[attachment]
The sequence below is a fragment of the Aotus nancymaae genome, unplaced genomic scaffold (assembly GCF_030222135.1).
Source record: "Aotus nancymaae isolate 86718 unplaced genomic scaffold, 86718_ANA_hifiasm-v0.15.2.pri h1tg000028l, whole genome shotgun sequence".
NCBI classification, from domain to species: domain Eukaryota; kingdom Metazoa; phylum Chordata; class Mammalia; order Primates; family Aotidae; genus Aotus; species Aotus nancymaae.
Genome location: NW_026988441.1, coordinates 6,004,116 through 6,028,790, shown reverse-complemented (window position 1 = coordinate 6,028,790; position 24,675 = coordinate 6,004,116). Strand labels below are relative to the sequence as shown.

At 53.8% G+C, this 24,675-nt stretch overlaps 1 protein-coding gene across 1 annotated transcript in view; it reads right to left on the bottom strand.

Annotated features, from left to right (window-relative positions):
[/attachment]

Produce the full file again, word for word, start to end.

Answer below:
The sequence below is a fragment of the Aotus nancymaae genome, unplaced genomic scaffold (assembly GCF_030222135.1).
Source record: "Aotus nancymaae isolate 86718 unplaced genomic scaffold, 86718_ANA_hifiasm-v0.15.2.pri h1tg000028l, whole genome shotgun sequence".
NCBI classification, from domain to species: domain Eukaryota; kingdom Metazoa; phylum Chordata; class Mammalia; order Primates; family Aotidae; genus Aotus; species Aotus nancymaae.
Genome location: NW_026988441.1, coordinates 6,004,116 through 6,028,790, shown reverse-complemented (window position 1 = coordinate 6,028,790; position 24,675 = coordinate 6,004,116). Strand labels below are relative to the sequence as shown.

At 53.8% G+C, this 24,675-nt stretch overlaps 1 protein-coding gene across 1 annotated transcript in view; it reads right to left on the bottom strand.

Annotated features, from left to right (window-relative positions):